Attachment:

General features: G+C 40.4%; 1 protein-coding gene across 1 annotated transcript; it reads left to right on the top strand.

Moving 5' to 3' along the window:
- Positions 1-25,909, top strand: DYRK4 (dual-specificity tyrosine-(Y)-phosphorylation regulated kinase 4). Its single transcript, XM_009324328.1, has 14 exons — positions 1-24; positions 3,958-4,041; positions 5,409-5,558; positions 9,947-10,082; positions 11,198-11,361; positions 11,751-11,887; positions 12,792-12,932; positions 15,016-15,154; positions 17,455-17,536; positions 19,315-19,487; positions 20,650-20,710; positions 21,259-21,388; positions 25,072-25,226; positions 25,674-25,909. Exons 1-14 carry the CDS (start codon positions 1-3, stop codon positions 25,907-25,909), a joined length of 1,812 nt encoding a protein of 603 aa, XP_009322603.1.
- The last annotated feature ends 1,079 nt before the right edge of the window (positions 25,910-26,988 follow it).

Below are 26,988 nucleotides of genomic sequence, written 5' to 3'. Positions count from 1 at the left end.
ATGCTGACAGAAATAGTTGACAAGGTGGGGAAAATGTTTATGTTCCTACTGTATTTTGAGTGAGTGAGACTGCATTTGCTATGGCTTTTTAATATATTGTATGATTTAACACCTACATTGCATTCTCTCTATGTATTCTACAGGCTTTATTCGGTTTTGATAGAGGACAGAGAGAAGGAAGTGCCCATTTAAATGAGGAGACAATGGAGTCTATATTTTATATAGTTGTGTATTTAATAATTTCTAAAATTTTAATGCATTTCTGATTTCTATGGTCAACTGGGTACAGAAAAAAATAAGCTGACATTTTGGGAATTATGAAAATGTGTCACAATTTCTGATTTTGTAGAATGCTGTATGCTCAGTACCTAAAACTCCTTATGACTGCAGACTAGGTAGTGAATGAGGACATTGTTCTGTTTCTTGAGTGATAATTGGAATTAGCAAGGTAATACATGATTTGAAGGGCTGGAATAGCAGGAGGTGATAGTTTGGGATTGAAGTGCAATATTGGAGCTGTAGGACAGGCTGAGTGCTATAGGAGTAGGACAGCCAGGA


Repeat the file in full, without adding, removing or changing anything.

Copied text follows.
General features: G+C 40.4%; 1 protein-coding gene across 1 annotated transcript; it reads left to right on the top strand.

Moving 5' to 3' along the window:
- Positions 1-25,909, top strand: DYRK4 (dual-specificity tyrosine-(Y)-phosphorylation regulated kinase 4). Its single transcript, XM_009324328.1, has 14 exons — positions 1-24; positions 3,958-4,041; positions 5,409-5,558; positions 9,947-10,082; positions 11,198-11,361; positions 11,751-11,887; positions 12,792-12,932; positions 15,016-15,154; positions 17,455-17,536; positions 19,315-19,487; positions 20,650-20,710; positions 21,259-21,388; positions 25,072-25,226; positions 25,674-25,909. Exons 1-14 carry the CDS (start codon positions 1-3, stop codon positions 25,907-25,909), a joined length of 1,812 nt encoding a protein of 603 aa, XP_009322603.1.
- The last annotated feature ends 1,079 nt before the right edge of the window (positions 25,910-26,988 follow it).

Below are 26,988 nucleotides of genomic sequence, written 5' to 3'. Positions count from 1 at the left end.
ATGCTGACAGAAATAGTTGACAAGGTGGGGAAAATGTTTATGTTCCTACTGTATTTTGAGTGAGTGAGACTGCATTTGCTATGGCTTTTTAATATATTGTATGATTTAACACCTACATTGCATTCTCTCTATGTATTCTACAGGCTTTATTCGGTTTTGATAGAGGACAGAGAGAAGGAAGTGCCCATTTAAATGAGGAGACAATGGAGTCTATATTTTATATAGTTGTGTATTTAATAATTTCTAAAATTTTAATGCATTTCTGATTTCTATGGTCAACTGGGTACAGAAAAAAATAAGCTGACATTTTGGGAATTATGAAAATGTGTCACAATTTCTGATTTTGTAGAATGCTGTATGCTCAGTACCTAAAACTCCTTATGACTGCAGACTAGGTAGTGAATGAGGACATTGTTCTGTTTCTTGAGTGATAATTGGAATTAGCAAGGTAATACATGATTTGAAGGGCTGGAATAGCAGGAGGTGATAGTTTGGGATTGAAGTGCAATATTGGAGCTGTAGGACAGGCTGAGTGCTATAGGAGTAGGACAGCCAGGA